Compare any two graphics cards:
GeForce 8800 GTX vs Geforce GTX 680
IntroThe GeForce 8800 GTX comes with core clock speeds of 575 MHz on the GPU, and 900 MHz on the 768 MB of GDDR3 memory. It features 128 SPUs as well as 64 Texture Address Units and 24 Rasterization Operator Units.
Compare those specs to the Geforce GTX 680, which has clock speeds of 1006 MHz on the GPU, and 1502 MHz on the 2048 MB of GDDR5 RAM. It features 1536 SPUs along with 128 Texture Address Units and 32 ROPs.
(No game benchmarks for this combination yet.)
Power Usage and Theoretical Benchmarks
Power Consumption (Max TDP)
The Geforce GTX 680 should theoretically be a lot faster than the GeForce 8800 GTX in general. (explain)
Texel RateThe Geforce GTX 680 will be quite a bit (more or less 250%) faster with regards to anisotropic filtering than the GeForce 8800 GTX. (explain)
Pixel RateIf using a high resolution is important to you, then the Geforce GTX 680 is the winner, and very much so. (explain)
Please note that the above 'benchmarks' are all just theoretical - the results were calculated based on the card's specifications, and real-world performance may (and probably will) vary at least a bit.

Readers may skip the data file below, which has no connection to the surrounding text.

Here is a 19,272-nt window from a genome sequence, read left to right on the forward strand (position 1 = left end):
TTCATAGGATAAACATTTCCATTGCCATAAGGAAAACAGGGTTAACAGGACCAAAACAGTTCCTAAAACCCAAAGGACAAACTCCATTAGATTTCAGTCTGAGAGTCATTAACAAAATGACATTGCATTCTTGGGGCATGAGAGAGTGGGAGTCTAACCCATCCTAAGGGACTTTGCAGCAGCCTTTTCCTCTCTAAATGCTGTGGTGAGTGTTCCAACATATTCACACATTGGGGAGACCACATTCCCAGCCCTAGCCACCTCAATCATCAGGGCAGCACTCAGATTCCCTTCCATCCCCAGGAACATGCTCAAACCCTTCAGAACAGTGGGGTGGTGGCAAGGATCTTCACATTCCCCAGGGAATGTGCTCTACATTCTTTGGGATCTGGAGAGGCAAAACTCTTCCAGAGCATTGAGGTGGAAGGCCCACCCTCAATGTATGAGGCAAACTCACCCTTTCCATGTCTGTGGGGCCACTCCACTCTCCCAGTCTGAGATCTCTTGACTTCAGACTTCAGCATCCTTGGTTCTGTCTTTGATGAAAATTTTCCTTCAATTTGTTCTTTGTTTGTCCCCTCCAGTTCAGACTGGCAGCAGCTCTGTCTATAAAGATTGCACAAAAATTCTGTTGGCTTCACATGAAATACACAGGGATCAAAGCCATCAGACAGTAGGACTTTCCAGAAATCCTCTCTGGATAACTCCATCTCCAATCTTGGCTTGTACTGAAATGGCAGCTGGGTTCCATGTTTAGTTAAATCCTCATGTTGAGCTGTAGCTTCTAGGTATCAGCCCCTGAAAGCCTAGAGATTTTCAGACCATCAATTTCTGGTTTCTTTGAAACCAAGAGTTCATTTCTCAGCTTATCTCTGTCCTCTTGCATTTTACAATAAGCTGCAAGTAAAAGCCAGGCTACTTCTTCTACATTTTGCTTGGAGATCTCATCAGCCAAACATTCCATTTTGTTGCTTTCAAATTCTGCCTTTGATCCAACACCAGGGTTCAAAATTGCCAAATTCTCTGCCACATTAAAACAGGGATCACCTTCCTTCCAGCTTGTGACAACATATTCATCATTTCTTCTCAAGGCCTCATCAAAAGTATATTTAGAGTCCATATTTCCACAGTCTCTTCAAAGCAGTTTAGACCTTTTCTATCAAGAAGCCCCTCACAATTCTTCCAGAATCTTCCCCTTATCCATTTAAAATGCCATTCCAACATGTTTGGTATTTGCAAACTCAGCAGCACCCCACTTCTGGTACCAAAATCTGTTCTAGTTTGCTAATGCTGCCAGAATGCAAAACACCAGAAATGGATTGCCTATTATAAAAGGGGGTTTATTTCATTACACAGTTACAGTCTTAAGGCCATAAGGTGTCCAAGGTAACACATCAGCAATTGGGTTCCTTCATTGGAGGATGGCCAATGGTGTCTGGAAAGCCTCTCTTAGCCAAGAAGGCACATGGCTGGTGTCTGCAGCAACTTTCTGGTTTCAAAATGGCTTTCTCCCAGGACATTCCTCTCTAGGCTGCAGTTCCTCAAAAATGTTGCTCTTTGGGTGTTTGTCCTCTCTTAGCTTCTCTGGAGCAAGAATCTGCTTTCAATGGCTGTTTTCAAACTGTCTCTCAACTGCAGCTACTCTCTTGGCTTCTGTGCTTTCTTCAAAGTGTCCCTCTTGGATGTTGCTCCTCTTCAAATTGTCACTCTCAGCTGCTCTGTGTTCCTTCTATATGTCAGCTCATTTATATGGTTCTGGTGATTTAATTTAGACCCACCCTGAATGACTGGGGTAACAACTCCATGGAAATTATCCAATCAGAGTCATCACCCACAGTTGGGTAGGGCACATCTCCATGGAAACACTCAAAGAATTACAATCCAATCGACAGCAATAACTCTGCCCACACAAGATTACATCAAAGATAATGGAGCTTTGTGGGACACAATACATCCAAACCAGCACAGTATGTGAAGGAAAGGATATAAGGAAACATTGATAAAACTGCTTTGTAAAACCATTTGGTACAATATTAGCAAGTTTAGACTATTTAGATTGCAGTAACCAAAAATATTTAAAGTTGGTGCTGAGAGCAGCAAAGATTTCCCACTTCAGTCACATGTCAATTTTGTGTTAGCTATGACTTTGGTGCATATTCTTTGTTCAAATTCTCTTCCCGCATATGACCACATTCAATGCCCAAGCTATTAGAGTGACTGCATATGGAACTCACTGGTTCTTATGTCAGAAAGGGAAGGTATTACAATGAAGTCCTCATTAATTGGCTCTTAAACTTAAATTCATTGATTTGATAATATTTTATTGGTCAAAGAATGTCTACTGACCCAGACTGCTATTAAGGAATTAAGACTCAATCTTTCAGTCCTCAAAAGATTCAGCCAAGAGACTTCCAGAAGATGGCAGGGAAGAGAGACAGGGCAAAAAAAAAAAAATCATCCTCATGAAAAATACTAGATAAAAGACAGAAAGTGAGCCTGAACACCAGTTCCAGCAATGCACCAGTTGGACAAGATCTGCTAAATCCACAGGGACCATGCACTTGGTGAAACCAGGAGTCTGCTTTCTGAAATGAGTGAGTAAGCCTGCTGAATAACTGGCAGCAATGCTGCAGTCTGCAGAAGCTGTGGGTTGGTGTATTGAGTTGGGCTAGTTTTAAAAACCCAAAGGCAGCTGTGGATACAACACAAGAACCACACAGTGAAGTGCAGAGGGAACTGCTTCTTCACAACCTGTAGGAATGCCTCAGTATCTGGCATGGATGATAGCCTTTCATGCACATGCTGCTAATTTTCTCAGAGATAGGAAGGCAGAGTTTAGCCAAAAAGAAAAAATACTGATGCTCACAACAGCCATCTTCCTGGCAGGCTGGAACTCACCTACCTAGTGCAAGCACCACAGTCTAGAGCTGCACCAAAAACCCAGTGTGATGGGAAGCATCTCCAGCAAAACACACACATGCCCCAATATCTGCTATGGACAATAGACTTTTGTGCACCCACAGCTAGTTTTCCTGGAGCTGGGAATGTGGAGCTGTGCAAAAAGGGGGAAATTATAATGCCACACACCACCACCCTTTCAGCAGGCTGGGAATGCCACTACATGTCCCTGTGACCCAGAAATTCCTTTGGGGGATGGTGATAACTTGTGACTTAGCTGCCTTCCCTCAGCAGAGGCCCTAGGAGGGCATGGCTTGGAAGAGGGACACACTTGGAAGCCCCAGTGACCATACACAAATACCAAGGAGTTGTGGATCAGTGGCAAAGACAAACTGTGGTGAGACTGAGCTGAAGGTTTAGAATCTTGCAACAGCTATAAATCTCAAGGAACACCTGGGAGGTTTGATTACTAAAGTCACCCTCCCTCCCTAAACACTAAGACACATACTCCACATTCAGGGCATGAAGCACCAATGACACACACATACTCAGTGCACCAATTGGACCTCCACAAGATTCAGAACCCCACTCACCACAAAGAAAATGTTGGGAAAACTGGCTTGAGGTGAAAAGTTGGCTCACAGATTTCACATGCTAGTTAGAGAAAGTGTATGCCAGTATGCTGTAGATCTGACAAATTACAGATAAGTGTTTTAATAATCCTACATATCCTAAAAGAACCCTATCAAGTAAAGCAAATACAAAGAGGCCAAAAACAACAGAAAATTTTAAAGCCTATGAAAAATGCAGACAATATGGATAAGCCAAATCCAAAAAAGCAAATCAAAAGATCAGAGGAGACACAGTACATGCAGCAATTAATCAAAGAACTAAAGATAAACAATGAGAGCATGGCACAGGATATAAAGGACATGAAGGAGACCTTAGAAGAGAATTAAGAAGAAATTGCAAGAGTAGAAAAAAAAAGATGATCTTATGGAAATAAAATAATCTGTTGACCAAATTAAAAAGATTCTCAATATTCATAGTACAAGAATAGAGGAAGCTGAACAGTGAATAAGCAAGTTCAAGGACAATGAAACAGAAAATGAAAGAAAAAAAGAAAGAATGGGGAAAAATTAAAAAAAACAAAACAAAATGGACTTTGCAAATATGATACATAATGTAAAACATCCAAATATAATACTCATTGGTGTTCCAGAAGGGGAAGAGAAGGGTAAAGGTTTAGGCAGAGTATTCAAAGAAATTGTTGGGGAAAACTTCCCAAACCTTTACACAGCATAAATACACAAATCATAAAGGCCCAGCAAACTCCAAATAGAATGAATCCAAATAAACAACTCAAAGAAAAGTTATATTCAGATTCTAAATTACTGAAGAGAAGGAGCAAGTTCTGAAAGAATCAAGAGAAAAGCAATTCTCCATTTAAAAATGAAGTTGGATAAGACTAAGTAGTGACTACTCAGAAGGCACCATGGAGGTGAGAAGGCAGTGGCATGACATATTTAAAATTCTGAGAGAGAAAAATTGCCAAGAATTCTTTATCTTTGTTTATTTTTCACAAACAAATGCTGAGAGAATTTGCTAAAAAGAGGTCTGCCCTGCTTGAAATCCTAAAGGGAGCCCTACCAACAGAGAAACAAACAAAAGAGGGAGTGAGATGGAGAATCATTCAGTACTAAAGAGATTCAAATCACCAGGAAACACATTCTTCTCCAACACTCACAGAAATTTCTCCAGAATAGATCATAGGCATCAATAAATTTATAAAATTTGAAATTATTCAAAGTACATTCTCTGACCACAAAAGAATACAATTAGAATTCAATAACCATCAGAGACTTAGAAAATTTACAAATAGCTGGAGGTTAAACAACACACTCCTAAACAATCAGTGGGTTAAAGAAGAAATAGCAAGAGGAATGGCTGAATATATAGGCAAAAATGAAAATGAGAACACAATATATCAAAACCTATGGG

Price ComparisonPlease note that the price comparisons are based on search keywords, and might not be the exact same card listed on this page. We have no control over the accuracy of their search results.
Memory Bandwidth: Memory bandwidth is the maximum amount of data (measured in MB per second) that can be transferred past the external memory interface in a second. It is calculated by multiplying the card's bus width by its memory clock speed. If the card has DDR type RAM, the result should be multiplied by 2 again. If it uses DDR5, multiply by ANOTHER 2x. The higher the card's memory bandwidth, the faster the card will be in general. It especially helps with AA, HDR and higher screen resolutions.
Texel Rate: Texel rate is the maximum texture map elements (texels) that can be applied in one second. This is worked out by multiplying the total texture units by the core speed of the chip. The higher this number, the better the video card will be at handling texture filtering (anisotropic filtering - AF). It is measured in millions of texels applied per second.
Pixel Rate: Pixel rate is the most pixels that the graphics card can possibly record to the local memory in a second - measured in millions of pixels per second. Pixel rate is worked out by multiplying the amount of colour ROPs by the the card's clock speed. ROPs (Raster Operations Pipelines - also sometimes called Render Output Units) are responsible for outputting the pixels (image) to the screen. The actual pixel fill rate also depends on lots of other factors, especially the memory bandwidth - the lower the memory bandwidth is, the lower the potential to get to the maximum fill rate.